Sunday Salon: Cybils Nominations

Here are a few books that have not yet been nominated for the Cybils Awards, blogger-given awards for young adult and children’s literature in eleven different categories. If you’ve read any of these and would like to nominate any one or more, you can do so at the Cybils website through October 15th.

Easy Readers/Short Chapter books
The Princess Twins and the Tea Party by Mona Hodgson April, 2012 (978-0310727118)
Big Bad Sheep by Bettina Wegenast. March, 2012. (978-0802854094)

YA Fantasy and Science Fiction
Angel Eyes by Shannon Dittemore. May, 2012. (978-1401686352)
Teen Librarian’s Toolbox wishlist for YA Sci-Fi and Fantasy.

Middle Grade Fantasy and Science Fiction
Sword Mountain by Nancy Yi Fan. July, 2012 (978-0061651083) Semicolon review here.
The Last Martin by Jonathan Friesen. April, 2012. (978-0310723202)
Aldo’s Fantastical Movie Palace by Jonathan Friesen. August, 2012. (978-0310721109)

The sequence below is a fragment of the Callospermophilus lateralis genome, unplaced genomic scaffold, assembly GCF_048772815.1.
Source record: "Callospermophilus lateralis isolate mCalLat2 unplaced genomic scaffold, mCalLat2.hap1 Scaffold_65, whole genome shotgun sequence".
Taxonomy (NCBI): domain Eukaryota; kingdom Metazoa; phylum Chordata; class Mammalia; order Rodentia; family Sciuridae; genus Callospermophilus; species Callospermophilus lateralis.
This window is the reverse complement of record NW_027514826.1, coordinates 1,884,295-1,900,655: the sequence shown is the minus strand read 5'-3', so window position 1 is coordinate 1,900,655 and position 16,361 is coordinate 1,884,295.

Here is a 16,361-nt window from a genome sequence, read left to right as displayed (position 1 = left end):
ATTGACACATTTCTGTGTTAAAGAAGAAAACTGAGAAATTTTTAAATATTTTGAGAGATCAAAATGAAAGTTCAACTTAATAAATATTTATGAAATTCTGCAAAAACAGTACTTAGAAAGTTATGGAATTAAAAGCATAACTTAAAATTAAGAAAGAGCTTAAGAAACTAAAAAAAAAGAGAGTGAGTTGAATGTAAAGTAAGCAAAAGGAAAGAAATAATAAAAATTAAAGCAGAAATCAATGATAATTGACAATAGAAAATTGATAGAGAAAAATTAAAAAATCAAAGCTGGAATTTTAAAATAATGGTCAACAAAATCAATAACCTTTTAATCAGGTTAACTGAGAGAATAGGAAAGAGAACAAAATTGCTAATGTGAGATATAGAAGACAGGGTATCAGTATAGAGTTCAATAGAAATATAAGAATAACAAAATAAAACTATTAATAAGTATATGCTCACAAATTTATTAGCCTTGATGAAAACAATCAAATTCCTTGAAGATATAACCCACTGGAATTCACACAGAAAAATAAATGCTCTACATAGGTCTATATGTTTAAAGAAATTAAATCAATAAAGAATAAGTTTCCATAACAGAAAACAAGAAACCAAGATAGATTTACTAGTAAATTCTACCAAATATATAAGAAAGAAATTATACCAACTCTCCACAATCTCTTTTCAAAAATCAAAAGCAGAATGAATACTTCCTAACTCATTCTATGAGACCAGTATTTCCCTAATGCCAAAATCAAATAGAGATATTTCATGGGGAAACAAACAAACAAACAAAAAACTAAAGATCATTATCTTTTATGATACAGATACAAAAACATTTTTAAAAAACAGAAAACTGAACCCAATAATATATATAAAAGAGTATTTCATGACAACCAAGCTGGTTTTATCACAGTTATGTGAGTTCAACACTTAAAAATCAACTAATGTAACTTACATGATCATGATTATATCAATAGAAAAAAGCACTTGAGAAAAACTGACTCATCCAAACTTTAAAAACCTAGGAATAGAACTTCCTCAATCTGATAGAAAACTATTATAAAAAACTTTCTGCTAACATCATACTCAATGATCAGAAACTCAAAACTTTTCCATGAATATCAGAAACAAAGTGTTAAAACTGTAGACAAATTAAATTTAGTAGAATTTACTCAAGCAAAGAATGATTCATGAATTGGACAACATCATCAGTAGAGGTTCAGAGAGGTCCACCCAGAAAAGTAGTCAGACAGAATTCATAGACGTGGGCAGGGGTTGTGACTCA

Seeing Cinderella by Jenny Lundquist. March, 2012. (978-1442429260)
The Secret Diary of Sarah Chamberlain by Sarah Norkus. July, 2012. (978-0899577708)
More Middle Grade Fantasy and Science Fiction eligible books from Charlotte’s Library.
Yet another list of not-yet-nominated Science Fiction and Fantasy from Charlotte’s Library.

Fiction Picture Books
Under the Baobab Tree by Julie Stiegmeyer. April, 2012. (978-0310725619)
The Herd Boy by Niki Daly. October, 2012. (978-0802854179)
Mary’s Song by Lee Bennett Hopkins. NOMINATED. June, 2012. (978-0802853974)
Minette’s Feast by Susannah Reich, illustrated by Amy Bates. Abrams, 2012. NOMINATED. Reviewed at Redeemed Reader.
Perogies and Gyoza: Fiction Picture Books to Nominate.

Middle Grade Fiction
Weight of a Flame by Simonetta Carr. November, 2011. (978-1596381582)

Non-Fiction Picture Books
The Very Long Life of Alice’s Playhouse by Andrea White.
Monet Paints a Day by Jullie Dannenberg. July, 2012. (978-1580892407)
Eric Liddell: Are You Ready? by Catherine Mackenzie. July, 2012. (978-1845507909)
Write On, Mercy! The Secret Life of Mercy Otis Warren by Gretchen Woelfle, illustrated by Alexandra Walner. Calkins Creek, 2012. Reviewed at Redeemed Reader.
Hanging Off Jefferson’s Nose by Tina Nichols Coury, illustrated by Sally Wern Comport. NOMINATED. Dial, 2012. Reviewed at Redeemed Reader.

Non-Fiction Middle Grade and Young Adult